Please use this identifier to cite or link to this item: https://hdl.handle.net/1959.11/11805
Title: Voluntary intake of a medicated feed block by grazing sheep is increased by gastrointestinal nematode infection
Contributor(s): Fishpool, Fiona Joy (author); Kahn, Lewis  (author)orcid ; Tucker, David  (author); Nolan, John V  (author)orcid ; Leng, Ronald (author)
Publication Date: 2012
DOI: 10.1071/AN12104
Handle Link: https://hdl.handle.net/1959.11/11805
Abstract: The aim of this study was to determine the rate, variability and repeatability of intake by grazing sheep of a medicated feed block (MFB) containing fenbendazole and investigate if infection with gastrointestinal nematodes altered consumption patterns of the MFB in the same grazing mob. In Experiment 1, 30 Merino wethers were given access to an MFB for two separate 1-week periods, with blood sampling at Days 2, 4 and 6 of each period to determine MFB intake. In Experiment 2, the wethers were selected based on previous MFB intake and allocated to receive an oral dose of 10 000 'Trichostrongylus colubriformis' and 3000 'Haemonchus contortus' (anthelmintic susceptible) or a long acting anthelmintic. After 5 weeks, sheep were given access to an MFB (1.5 mg fenbendazole/g) and eight blood samples were taken over 2 weeks to determine intake. In Experiment 1, individual MFB intake in Week 1 and Week 2 was positively correlated (P = 0.002, R² = 0.287). Mean individual MFB intake in Experiment 1 and Experiment 2 was positively correlated (P = 0.008, R² = 0.047). In Experiment 2, more infected wethers (95%) consumed the MFB than did uninfected wethers (79%) (P < 0.001) and infected wethers ate significantly more MFB over the first 4 days (P = 0.041) of access. All infected sheep consumed sufficient MFB to receive a therapeutic dose and worm egg counts in infected sheep declined from 2165 epg to 120 epg in the first week of access to MFB. The decline in differences in MFB intake between infected and uninfected sheep corresponded to the decline in worm egg count, suggesting the existence of self-medication with parasitism accounting for intake differences.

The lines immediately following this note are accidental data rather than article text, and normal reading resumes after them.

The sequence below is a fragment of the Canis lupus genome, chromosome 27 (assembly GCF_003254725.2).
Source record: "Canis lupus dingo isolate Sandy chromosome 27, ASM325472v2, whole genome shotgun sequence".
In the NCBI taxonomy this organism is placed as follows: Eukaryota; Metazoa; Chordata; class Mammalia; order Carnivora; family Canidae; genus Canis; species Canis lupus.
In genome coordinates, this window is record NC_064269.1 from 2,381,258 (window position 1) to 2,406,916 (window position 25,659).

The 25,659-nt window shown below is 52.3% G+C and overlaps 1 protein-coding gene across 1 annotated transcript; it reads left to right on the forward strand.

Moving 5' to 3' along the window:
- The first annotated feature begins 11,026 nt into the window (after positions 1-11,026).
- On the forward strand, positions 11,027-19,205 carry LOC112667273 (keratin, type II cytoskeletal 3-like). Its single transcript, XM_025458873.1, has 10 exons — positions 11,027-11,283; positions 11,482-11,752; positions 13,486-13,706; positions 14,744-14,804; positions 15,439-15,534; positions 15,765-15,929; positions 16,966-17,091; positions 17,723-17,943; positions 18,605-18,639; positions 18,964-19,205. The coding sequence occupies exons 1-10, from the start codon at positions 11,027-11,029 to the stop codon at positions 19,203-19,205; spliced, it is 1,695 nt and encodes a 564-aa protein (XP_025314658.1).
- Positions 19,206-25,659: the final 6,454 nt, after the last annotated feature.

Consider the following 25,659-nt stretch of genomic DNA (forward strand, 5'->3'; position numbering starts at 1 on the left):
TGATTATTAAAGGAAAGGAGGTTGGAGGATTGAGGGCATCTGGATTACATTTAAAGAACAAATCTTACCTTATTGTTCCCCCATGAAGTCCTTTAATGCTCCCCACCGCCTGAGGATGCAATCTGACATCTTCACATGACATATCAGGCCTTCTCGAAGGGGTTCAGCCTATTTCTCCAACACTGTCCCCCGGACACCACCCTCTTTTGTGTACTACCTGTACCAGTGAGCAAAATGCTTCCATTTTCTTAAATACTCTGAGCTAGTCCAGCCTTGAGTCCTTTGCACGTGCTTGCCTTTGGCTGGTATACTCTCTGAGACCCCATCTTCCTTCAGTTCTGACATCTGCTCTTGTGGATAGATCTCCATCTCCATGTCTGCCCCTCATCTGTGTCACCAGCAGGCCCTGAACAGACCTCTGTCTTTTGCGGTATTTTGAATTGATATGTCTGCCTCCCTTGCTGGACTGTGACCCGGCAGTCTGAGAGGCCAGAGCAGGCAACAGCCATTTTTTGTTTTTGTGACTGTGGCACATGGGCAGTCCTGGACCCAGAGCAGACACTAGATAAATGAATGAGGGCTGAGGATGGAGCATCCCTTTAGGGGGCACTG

Publication Type: Journal Article
Source of Publication: Animal Production Science, 52(12), p. 1136-1141
Publisher: CSIRO Publishing
Place of Publication: Melbourne, Australia
ISSN: 1836-5787
1836-0939
Field of Research (FOR): 070204 Animal Nutrition
Peer Reviewed: Yes
HERDC Category Description: C1 Refereed Article in a Scholarly Journal
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Appears in Collections:Journal Article
School of Environmental and Rural Science

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